By Jake Spring and Bruno Kelly
ATALAIA DO NORTE, Brazil (Reuters) -Police have found human remains in their search for British journalist Dom Phillips and Brazilian indigenous expert Bruno Pereira after a suspect confessed to killing them in the Amazon rainforest, investigators said on Wednesday.
The suspect, a fisherman who had clashed with Pereira over his efforts to combat illegal fishing in indigenous territory, led police to a remote burial site where the remains were unearthed, detective Eduardo Fontes told a news conference.
The news marks a grim conclusion to a case that has raised global alarm, hanging over President Jair Bolsonaro at a regional summit and stirring concern in the British Parliament.
Phillips, a freelance reporter who has written for the Guardian and the Washington Post, was doing research for a book on the trip with Pereira, a former head of isolated and recently contacted tribes at federal indigenous affairs agency Funai.
They were in a remote jungle area near the border with Colombia and Peru called the Javari Valley, which is home to the world's largest number of uncontacted indigenous people. The region has been invaded by illegal fishermen, hunters, loggers, and miners, and police call it a key route for drug trafficking.
Police had previously identified their primary suspect as fisherman Amarildo da Costa, known as "Pelado," who was arrested last week on weapons charges. His brother Oseney da Costa, 41, or "Dos Santos," was taken into custody on Tuesday night.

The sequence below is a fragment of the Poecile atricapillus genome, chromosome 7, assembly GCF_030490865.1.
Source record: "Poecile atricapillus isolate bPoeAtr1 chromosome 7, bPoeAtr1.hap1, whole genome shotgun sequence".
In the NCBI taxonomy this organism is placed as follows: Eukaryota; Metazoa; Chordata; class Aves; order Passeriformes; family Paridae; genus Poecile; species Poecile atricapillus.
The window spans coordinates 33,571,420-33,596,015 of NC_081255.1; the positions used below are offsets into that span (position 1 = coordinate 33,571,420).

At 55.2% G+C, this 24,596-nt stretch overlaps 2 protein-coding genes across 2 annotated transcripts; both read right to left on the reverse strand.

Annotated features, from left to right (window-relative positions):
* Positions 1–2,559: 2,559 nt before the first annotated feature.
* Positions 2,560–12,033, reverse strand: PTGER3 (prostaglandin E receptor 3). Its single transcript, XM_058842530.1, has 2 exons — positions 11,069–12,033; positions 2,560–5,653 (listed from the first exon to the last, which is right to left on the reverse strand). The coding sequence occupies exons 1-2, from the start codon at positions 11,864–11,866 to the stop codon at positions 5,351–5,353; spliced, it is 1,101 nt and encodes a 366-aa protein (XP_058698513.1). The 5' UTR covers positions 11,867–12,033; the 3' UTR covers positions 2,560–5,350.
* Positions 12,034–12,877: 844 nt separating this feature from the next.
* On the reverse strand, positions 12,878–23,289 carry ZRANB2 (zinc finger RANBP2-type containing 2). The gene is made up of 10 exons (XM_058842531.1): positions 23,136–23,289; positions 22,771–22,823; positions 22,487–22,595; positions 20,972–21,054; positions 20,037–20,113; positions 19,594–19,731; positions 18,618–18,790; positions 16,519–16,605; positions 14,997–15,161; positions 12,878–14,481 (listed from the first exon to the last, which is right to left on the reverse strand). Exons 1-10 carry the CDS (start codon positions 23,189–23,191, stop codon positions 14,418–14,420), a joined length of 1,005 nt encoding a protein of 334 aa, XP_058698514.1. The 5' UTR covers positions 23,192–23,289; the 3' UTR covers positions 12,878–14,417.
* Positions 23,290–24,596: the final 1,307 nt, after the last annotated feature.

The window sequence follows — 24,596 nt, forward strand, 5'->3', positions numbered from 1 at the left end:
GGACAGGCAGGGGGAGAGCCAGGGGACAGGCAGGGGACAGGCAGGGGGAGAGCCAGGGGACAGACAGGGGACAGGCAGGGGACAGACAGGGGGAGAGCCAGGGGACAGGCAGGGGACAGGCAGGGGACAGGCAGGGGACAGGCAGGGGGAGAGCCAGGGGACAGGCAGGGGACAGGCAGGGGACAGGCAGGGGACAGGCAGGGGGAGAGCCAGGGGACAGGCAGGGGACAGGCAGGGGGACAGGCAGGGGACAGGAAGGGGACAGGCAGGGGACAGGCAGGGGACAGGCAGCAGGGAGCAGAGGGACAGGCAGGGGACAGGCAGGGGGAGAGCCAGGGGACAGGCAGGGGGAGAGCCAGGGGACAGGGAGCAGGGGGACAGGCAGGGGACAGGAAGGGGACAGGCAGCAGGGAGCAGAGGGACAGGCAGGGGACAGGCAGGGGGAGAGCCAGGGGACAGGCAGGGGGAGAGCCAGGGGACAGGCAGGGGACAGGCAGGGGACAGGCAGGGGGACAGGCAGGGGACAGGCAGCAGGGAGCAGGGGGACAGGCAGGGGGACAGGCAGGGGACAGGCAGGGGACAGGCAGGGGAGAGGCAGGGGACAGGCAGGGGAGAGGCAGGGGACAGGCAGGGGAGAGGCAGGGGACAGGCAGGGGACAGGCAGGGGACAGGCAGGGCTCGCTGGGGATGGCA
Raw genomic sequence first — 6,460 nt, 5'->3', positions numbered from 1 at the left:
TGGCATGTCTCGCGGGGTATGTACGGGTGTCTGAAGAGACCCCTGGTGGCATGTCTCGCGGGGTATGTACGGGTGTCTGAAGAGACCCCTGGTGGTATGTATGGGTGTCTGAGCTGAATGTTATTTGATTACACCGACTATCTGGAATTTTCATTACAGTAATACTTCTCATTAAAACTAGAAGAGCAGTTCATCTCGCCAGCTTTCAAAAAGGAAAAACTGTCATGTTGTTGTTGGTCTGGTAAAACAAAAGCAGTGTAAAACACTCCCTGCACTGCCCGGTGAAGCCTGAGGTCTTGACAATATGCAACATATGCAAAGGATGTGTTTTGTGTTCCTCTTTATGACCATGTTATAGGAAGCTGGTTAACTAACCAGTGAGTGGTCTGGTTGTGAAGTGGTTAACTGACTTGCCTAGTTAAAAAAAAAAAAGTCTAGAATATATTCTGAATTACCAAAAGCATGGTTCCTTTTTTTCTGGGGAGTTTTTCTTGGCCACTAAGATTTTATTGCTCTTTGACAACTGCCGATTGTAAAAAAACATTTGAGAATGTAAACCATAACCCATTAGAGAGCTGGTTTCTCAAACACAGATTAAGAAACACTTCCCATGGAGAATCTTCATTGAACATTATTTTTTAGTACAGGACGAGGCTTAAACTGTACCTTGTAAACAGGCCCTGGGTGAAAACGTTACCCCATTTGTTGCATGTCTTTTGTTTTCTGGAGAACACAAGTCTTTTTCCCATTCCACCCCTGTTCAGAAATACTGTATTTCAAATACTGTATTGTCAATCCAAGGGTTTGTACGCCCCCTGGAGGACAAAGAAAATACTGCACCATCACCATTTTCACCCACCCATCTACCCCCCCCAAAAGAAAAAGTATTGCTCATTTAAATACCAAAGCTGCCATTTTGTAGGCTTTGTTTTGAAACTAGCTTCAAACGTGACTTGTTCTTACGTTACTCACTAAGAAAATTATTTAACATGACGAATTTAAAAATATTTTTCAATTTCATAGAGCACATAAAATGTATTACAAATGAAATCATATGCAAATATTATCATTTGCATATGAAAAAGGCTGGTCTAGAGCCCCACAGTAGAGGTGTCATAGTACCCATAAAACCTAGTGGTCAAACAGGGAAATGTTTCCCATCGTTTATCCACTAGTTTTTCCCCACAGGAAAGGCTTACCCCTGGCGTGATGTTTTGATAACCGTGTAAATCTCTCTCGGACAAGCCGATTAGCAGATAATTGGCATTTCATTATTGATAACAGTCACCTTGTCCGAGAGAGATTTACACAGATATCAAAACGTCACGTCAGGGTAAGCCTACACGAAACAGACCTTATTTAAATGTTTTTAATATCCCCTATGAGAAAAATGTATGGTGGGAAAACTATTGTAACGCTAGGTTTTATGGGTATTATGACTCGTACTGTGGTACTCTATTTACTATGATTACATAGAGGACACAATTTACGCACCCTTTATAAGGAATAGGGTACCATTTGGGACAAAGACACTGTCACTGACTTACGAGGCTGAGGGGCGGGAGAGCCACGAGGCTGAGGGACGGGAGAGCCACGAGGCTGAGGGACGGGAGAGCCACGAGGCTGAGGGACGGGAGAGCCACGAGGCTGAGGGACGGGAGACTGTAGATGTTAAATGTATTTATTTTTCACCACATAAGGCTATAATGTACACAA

Public defenders representing the brothers could not immediately be reached for comment. The suspects' family had previously denied they had any role in the men's disappearance.
Detective Fontes told journalists the "first suspect" had confessed and led police to the human remains, but the other suspect in custody had denied any role despite incriminating evidence. Police are investigating the involvement of a third person and further arrests are possible, he added.
The Costa brothers were seen meeting on the Itacoai river just moments after Phillips and Pereira passed by on June 5, headed toward the riverside town of Atalaia do Norte, a witness told federal police in a report reviewed by Reuters.
The police report said witnesses heard Pereira say he had received threats from Amarildo da Costa. A former official for indigenous affairs agency Funai, Pereira had been instrumental in stopping illegal gold mining, fishing and poaching along rivers inhabited by indigenous tribes of the Javari Valley.
News of the men's disappearance echoed globally, with human rights organizations, environmentalists and press advocates urging Bolsonaro to step up the search after a slow start.
Bolsonaro, who once faced tough questioning from Phillips at a news conference over weakening environmental law enforcement, said last week that the two men "were on an adventure that is not recommended."
On Wednesday, Bolsonaro suggested that Phillips had made enemies by writing about environmental issues.
British Prime Minister Boris Johnson told Parliament on Wednesday he was deeply concerned about the disappearance of Phillips and said his government was working with Brazilian authorities investigating the case.
(Reporting by Jake Spring and Bruno Kelly; Additional reporting by Peter Frontini and Steven Grattan in Sao Paulo and Pedro Fonseca in Rio de Janeiro; Writing and additional reporting by Anthony Boadle in Brasilia; Editing by Brad Haynes, Leslie Adler and Richard Pullin)